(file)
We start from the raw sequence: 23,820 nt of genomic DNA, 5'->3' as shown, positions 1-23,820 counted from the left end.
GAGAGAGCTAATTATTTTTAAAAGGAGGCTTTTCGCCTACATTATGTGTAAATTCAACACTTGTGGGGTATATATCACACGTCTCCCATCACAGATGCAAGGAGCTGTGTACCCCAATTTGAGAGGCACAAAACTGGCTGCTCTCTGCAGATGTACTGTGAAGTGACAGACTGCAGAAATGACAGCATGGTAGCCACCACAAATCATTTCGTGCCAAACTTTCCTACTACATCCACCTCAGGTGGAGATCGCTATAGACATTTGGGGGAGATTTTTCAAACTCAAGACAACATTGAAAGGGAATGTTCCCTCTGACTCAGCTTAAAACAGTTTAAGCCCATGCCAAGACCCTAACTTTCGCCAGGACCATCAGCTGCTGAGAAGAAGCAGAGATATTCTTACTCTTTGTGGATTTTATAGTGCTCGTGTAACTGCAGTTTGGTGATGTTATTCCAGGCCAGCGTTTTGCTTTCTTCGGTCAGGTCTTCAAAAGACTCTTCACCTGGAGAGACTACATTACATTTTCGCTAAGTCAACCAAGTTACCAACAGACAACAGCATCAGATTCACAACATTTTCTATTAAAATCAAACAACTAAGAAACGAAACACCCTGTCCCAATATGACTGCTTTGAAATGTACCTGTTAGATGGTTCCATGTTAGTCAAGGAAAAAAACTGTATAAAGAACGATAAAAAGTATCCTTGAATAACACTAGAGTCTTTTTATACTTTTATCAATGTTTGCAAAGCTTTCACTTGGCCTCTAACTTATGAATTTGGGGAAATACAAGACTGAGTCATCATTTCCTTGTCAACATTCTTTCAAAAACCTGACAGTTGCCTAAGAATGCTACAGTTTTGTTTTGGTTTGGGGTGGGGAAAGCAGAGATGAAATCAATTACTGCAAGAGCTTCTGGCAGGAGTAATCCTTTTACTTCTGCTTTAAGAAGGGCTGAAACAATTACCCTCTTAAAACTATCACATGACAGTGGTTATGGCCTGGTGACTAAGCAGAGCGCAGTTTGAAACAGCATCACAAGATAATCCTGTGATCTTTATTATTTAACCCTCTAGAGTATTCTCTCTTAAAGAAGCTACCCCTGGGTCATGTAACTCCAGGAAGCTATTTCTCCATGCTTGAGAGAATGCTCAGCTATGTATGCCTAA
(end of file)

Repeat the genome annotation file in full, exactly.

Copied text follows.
We start from the raw sequence: 23,820 nt of genomic DNA, 5'->3' as shown, positions 1-23,820 counted from the left end.
GAGAGAGCTAATTATTTTTAAAAGGAGGCTTTTCGCCTACATTATGTGTAAATTCAACACTTGTGGGGTATATATCACACGTCTCCCATCACAGATGCAAGGAGCTGTGTACCCCAATTTGAGAGGCACAAAACTGGCTGCTCTCTGCAGATGTACTGTGAAGTGACAGACTGCAGAAATGACAGCATGGTAGCCACCACAAATCATTTCGTGCCAAACTTTCCTACTACATCCACCTCAGGTGGAGATCGCTATAGACATTTGGGGGAGATTTTTCAAACTCAAGACAACATTGAAAGGGAATGTTCCCTCTGACTCAGCTTAAAACAGTTTAAGCCCATGCCAAGACCCTAACTTTCGCCAGGACCATCAGCTGCTGAGAAGAAGCAGAGATATTCTTACTCTTTGTGGATTTTATAGTGCTCGTGTAACTGCAGTTTGGTGATGTTATTCCAGGCCAGCGTTTTGCTTTCTTCGGTCAGGTCTTCAAAAGACTCTTCACCTGGAGAGACTACATTACATTTTCGCTAAGTCAACCAAGTTACCAACAGACAACAGCATCAGATTCACAACATTTTCTATTAAAATCAAACAACTAAGAAACGAAACACCCTGTCCCAATATGACTGCTTTGAAATGTACCTGTTAGATGGTTCCATGTTAGTCAAGGAAAAAAACTGTATAAAGAACGATAAAAAGTATCCTTGAATAACACTAGAGTCTTTTTATACTTTTATCAATGTTTGCAAAGCTTTCACTTGGCCTCTAACTTATGAATTTGGGGAAATACAAGACTGAGTCATCATTTCCTTGTCAACATTCTTTCAAAAACCTGACAGTTGCCTAAGAATGCTACAGTTTTGTTTTGGTTTGGGGTGGGGAAAGCAGAGATGAAATCAATTACTGCAAGAGCTTCTGGCAGGAGTAATCCTTTTACTTCTGCTTTAAGAAGGGCTGAAACAATTACCCTCTTAAAACTATCACATGACAGTGGTTATGGCCTGGTGACTAAGCAGAGCGCAGTTTGAAACAGCATCACAAGATAATCCTGTGATCTTTATTATTTAACCCTCTAGAGTATTCTCTCTTAAAGAAGCTACCCCTGGGTCATGTAACTCCAGGAAGCTATTTCTCCATGCTTGAGAGAATGCTCAGCTATGTATGCCTAA